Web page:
Unsecular America: Religious freedom does not demand a privatized faith

February 24, 2004

Christians in the U.S. often worry about the nation’s “secularism” and the attendant privatizing of religion. While it’s true that the U.S. is not officially religious, and there are many forces that lead people to treat faith as merely a private matter, the country’s political tradition and constitutional framework do not demand such a result. That is clear when one considers the counterexample of France. In the current French debate over whether to allow public school students to wear religious garb and to display religious symbols, “secularism” is invoked as a political ideal in a way that does not occur in the U.S.

For the sake of secularism—and with a worried eye on the increasing visibility of Muslims—President Jacques Chirac has proposed a ban on conspicuous religious attire such as Muslim head scarves, Jewish yarmulkes and Christian crosses in public schools. Polls suggest that most French regard such a law as necessary for preserving the nation’s identity as a secular republic.

In the U.S., students’ right to wear religious garb falls naturally under the First Amendment guarantee of the “free expression” of religion. A law like the one being considered in France would not get off the ground. In the American model, public space is cherished not as an arena free of religious expression but as an arena open to it. The government’s role is not to enforce “secularism” (or to enforce a religious point of view), but to accommodate religious and nonreligious expression in a neutral manner.

In 1995 President Clinton spelled this out in an advisory statement on “religious expression in public schools.” He noted that “nothing in the First Amendment converts our public schools into religion-free zones, or requires all religious expression to be left behind at the schoolhouse door.” The statement went on to address the issue of student dress: ”Students may display religious messages on items of clothing to the same extent that they are permitted to display other comparable messages,” it said, and schools may not prohibit attire that is “a part of students’ religious practice.”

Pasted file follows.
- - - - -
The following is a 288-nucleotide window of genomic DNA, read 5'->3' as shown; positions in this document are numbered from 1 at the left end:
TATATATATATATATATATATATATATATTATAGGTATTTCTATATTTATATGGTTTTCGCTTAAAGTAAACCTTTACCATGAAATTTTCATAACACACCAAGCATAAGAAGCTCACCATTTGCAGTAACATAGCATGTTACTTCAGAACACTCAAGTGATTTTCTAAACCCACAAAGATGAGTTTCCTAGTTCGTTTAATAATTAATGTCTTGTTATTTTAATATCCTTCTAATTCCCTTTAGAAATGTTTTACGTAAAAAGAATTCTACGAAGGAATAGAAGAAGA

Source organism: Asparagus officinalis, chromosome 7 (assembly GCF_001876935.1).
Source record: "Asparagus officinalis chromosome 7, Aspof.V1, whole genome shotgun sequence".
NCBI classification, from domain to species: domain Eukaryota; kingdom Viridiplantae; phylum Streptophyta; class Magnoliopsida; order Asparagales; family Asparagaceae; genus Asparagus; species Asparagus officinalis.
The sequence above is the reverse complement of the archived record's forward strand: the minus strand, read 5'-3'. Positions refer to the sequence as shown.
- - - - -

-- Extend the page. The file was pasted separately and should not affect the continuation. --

A revealing account of the French perspective appeared in an editorial in the International Herald Tribune (February 2) by Guy Coq. Defending the French mode of secularism, Coq traced the “intrusion” of religious symbols in French schools to “an excess of individualism, that philosophy so revered by Americans.” In Coq’s view, Muslims girls who wear the hijab are heedlessly putting private wishes over public responsibilities. Those who truly respect and understand the meaning of being a French citizen, he suggests, shed such private attachments when they enter the public sphere.

The American model of religious freedom does not demand such a privatized faith. And despite Coq’s claim to the contrary, the American framework is actually more communitarian than individualistic: it regards attachment to a religious tradition as constitutive of individual identity. That’s why people should not be asked to shed their religious identities in the public sphere—and why religious expression is a necessary dimension of freedom.